You learn so many things if you pay close attention. On my recent brokerage account switch from Wells Fargo to TD Ameritrade, I noticed this in my transaction history:
Transfer of security from First Clearing
Who’s First Clearing? I thought I was transferring from Wells Fargo Advisors.
It turns out that my account had been with First Clearing all along. First Clearing is a Wells Fargo subsidiary. Wells Fargo Advisors sets the prices and provides customer service; First Clearing actually does all the real work in buying and selling investments for the brokerage account.
It was disclosed in the account agreement I agreed to when I opened the account. I just didn’t pay as much attention at that time.
"[Wells Fargo Advisors, LLC] will act as your introducing broker and First Clearing, LLC (“FCC”) will act as the broker that will carry the Account and extend credit on any margin purchases."
In addition to doing the actual work for Wells Fargo Advisors, First Clearing also does the work for other brokers. This is similar to how Amazon sells its warehouse picking packing and shipping service to other retailers. Amazon developed expertise in running a warehouse efficiently in serving its own customers. Now it also sells that service to others.
Fidelity also has a similar arrangement. Fidelity’s clearing subsidiary is called National Financial Services. National Financial does the work for Fidelity. It also does it for others. When these clearing firms work for others, they use a generically sounding name such as First Clearing or National Financial so as not to compete with their clients’ brand.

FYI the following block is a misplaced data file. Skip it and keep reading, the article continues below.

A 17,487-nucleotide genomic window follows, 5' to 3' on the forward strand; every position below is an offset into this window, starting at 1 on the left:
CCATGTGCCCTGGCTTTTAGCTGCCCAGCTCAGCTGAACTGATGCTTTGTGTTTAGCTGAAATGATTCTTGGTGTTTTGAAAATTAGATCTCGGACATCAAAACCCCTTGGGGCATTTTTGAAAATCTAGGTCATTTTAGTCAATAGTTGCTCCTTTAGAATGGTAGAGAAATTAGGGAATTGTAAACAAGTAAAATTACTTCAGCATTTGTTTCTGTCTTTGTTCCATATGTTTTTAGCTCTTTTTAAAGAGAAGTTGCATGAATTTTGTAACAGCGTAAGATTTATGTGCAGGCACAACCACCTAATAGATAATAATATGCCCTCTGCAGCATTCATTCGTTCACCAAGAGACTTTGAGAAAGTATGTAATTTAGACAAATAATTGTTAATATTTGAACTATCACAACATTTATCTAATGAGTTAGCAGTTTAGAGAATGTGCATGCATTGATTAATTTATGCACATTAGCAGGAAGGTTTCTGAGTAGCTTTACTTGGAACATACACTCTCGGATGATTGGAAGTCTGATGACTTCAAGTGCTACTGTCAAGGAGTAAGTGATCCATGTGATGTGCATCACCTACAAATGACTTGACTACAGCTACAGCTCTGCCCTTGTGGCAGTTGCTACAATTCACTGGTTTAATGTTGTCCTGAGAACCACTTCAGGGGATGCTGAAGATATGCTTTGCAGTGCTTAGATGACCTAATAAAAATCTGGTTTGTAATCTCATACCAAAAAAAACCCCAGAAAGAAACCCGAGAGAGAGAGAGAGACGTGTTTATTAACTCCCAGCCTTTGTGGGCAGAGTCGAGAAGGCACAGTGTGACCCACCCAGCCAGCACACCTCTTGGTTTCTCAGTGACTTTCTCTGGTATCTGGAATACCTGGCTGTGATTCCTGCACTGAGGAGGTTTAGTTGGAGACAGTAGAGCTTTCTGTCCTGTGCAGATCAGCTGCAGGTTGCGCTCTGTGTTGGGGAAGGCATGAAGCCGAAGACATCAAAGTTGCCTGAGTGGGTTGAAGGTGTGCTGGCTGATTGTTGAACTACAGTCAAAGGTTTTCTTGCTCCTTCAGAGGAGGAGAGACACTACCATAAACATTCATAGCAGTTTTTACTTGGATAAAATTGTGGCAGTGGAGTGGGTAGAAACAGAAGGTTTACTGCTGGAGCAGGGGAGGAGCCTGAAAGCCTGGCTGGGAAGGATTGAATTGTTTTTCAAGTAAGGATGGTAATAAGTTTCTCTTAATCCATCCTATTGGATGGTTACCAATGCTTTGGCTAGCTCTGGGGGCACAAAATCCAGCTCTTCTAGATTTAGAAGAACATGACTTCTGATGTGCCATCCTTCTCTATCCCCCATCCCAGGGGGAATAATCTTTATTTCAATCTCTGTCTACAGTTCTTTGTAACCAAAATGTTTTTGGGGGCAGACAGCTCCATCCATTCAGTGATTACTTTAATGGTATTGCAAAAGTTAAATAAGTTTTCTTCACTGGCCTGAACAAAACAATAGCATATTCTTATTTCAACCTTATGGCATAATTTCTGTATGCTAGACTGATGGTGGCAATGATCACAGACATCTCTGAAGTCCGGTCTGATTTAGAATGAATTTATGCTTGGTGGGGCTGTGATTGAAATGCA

From this article on the web, I see large discount brokers such as Charles Schwab, TD Ameritrade, and E*Trade all have their own clearing operations, but they use their own name, which means they are probably not serving other brokers. Smaller brokers such as Scottrade, TradeKing, Zecco, and OptionsHouse use a small third-party clearing firm called Penson Financial Services. Penson is publicly traded on the NASDAQ with ticker PNSN. At $0.55 per share, Penson has a market capitalization of just $15 million. That doesn’t give a whole lot of confidence.
Should you care who’s doing the work behind the scenes? I think so. You want a company that knows what they are doing and makes sufficient investment in technology and personnel.
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